• Generalized anxiety disorderincludes persistent and excessive anxiety and worry about activities or events — even ordinary, routine issues. The worry is usually out of proportion to the actual circumstance, is difficult to control and interferes with your ability to focus on current tasks. It often occurs along with other anxiety disorders or depression.
  • Substance-induced anxiety disorderis characterized by prominent symptoms of anxiety or panic that are a direct result of abusing drugs, taking medications, being exposed to a toxic substance or withdrawal from drugs.
  • Anxiety disorder due to a medical conditionincludes prominent symptoms of anxiety or panic that are directly caused by a physical health problem.
  • Specified anxiety disorder and unspecified anxiety disorderare terms for anxiety or phobias that don’t meet the exact criteria for any other anxiety disorders but are significant enough to be distressing and disruptive.

Several herbal remedies have been studied as a treatment for anxiety:

  • In some studies, people who used valerian reported less anxiety and stress.  When it’s time to stop using valerian, it must be tapered down to prevent withdrawal symptoms.
  • A few small clinical trials suggest that passionflower might help with anxiety. In many commercial products, passionflower is combined with other herbs, making it difficult to distinguish the unique qualities of each herb.
  • This amino acid is found in green tea and may be found in some supplements. Preliminary evidence shows that theanine may make some people feel calmer.

Lifestyle changes can make a difference.

  • Keep physically active.Develop a routine that includes lifting weights. Be sure you’re physically active most days of the week. Exercise is a powerful stress reducer. It may improve your mood and help you stay healthy. Start out slowly and gradually increase the amount and intensity of your activities.  (Strength training has been proven to balance hormones, so make sure to include this into your regular routine.)
  • Avoid alcohol and other sedatives.These substances can worsen anxiety.
  • Quit smoking and cut back or quit drinking coffee.Both nicotine and caffeine can worsen anxiety.
  • Use relaxation techniques.Visualization techniques, meditation and yoga are examples of relaxation techniques that can ease anxiety.
  • Make sleep a priority.Do what you can to make sure you’re getting enough sleep to feel rested.
  • Eat healthy.Healthy eating is linked to reduced anxiety.  Consider gluten free and dairy free as both are inflammatory foods.  Avoid alcohol and drug use, as these can cause or worsen anxiety.
  • Get outside. The lower the Vitamin D level, the higher the risk of anxiety disorder or depression. Let that sun hit your skin and soak up all the Vitamin D possible.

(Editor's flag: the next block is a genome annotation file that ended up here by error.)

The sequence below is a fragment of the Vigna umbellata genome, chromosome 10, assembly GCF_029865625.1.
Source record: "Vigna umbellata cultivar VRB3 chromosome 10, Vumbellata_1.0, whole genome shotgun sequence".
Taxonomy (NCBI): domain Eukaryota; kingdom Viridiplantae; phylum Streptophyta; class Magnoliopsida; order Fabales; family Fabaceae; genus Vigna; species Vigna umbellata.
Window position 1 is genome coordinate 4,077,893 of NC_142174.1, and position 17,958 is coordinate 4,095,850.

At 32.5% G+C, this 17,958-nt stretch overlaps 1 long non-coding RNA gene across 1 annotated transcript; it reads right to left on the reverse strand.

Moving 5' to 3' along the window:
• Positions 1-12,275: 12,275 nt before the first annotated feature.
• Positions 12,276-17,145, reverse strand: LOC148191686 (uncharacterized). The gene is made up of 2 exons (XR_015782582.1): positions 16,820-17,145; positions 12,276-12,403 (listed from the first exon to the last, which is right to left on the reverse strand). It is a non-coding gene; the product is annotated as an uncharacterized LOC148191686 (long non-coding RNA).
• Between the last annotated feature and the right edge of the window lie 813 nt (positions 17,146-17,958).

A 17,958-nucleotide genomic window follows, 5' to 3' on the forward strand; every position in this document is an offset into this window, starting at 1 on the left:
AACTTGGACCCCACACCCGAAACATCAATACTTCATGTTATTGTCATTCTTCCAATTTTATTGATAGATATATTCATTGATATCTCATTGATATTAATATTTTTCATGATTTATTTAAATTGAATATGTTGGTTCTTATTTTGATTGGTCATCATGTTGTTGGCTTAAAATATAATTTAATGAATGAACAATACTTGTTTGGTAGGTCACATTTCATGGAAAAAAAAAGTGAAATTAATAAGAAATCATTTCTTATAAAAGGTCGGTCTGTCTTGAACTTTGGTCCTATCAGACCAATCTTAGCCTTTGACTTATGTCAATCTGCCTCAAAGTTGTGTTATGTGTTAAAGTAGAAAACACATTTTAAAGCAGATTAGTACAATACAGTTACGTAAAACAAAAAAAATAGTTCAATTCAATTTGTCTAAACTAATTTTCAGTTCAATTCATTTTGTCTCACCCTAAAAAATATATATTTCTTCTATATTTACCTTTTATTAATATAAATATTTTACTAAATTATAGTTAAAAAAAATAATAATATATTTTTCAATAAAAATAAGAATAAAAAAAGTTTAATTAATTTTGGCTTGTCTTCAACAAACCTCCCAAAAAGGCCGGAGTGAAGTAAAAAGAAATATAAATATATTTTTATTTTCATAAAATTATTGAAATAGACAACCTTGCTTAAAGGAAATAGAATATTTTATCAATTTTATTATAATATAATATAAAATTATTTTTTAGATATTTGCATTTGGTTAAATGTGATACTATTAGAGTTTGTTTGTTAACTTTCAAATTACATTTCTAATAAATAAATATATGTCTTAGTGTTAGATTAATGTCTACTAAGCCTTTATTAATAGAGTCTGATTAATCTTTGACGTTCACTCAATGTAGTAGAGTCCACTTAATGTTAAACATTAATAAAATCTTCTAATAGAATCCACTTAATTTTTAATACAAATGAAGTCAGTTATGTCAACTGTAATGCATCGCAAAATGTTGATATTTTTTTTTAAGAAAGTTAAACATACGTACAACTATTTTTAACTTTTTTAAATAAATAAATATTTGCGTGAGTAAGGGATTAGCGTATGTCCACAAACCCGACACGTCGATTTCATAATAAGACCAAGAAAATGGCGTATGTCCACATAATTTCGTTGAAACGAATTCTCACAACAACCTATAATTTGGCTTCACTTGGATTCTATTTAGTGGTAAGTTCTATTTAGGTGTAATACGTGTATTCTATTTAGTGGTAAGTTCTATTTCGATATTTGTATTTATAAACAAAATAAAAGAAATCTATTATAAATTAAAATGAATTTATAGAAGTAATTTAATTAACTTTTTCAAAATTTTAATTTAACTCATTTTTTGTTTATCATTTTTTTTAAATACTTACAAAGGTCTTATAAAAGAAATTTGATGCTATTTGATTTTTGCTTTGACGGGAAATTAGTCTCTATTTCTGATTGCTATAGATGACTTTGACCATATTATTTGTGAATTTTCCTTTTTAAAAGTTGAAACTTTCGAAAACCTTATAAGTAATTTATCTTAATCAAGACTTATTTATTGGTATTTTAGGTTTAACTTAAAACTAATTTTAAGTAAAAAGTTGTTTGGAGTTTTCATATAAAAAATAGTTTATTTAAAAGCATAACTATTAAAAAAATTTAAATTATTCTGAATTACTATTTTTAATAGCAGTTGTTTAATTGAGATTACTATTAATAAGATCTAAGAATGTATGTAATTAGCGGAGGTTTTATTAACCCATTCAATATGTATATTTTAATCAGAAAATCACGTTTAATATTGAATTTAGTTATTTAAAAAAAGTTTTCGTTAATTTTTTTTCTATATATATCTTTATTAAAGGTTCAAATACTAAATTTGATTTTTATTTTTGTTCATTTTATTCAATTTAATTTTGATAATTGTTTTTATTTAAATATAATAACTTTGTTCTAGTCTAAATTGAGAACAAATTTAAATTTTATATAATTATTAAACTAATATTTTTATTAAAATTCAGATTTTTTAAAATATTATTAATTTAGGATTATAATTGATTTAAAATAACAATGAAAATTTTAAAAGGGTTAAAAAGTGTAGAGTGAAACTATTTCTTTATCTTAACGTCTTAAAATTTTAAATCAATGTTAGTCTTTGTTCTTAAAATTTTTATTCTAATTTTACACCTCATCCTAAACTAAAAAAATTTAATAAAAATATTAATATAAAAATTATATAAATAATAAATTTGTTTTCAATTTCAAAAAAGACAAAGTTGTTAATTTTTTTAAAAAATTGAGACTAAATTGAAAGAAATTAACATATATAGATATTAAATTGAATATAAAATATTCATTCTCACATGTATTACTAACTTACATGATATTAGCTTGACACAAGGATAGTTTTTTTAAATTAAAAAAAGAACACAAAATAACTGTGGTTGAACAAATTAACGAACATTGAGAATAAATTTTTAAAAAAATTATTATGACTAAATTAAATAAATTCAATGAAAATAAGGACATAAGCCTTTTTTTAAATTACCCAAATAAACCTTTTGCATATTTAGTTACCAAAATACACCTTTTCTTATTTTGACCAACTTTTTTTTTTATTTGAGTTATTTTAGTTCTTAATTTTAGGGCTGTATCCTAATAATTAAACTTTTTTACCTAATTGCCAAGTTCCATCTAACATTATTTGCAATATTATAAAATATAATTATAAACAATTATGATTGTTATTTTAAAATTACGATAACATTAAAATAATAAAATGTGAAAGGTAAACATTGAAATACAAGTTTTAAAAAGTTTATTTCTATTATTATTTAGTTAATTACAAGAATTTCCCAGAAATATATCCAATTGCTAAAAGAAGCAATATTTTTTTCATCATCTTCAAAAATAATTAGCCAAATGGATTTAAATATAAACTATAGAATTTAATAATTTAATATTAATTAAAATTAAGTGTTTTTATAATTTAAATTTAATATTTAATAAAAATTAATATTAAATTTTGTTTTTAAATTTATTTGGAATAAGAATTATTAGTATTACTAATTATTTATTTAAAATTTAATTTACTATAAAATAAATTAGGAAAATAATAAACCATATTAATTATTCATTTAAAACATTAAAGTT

Chiropractic Care for Anxiety:

All of your moods, feelings and health are based upon chemistry.  Your internal organs and brain chemistry is regulated through your nervous system.  Your nervous system is the master control system and it controls every aspect of your body and your health.

When your fist, second or third vertebrae become misaligned they put pressure on your brainstem causing neurological and CHEMICAL INTERFERENCE.  When the brainstem gets pressure from the vertebrae its normal production of brain chemicals (serotonin and dopamine) are affected.  As a result, the person’s production of serotonin is low causing changes in their mood and their behavior. Adjustments can help.

Ways to Cope:

  • Learn about your disorder. Educate yourself on your condition and ways to help. Seek and ask for help.
  • Stick to your treatment plan. Keep therapy appointments. Consistency can make a big difference.
  • Involve your family.As with any illness, asking your partner or family members for help is an important part of coping.
  • Join an anxiety support group.Remember that you aren’t alone. Support groups offer compassion, understanding and shared experiences. The National Alliance on Mental Illness and the Anxiety and Depression Association of America provide information on finding support.
  • Don’t let worries isolate you from loved ones or activities. Social interaction and caring relationships can lessen your worries.

There’s no way to predict for certain what will cause someone to develop an anxiety disorder, but you can take steps to reduce the impact of symptoms if you’re anxious:

  • Get help early.Anxiety, like many other mental health conditions, can be harder to treat if you wait.
  • Keep a journal.Keeping track of your personal life can help you and your mental health provider identify what’s causing you stress and what seems to help you feel better.


It is important for people with anxiety disorders to understand what’s happening to them when they experience stress. Family and friends of those suffering need to be educated on the biology of anxiety. Knowledge of a condition can benefit the person in distress and his or her loved ones. It helps the afflicted person to cope with the illness and the people in his or her life to be supportive.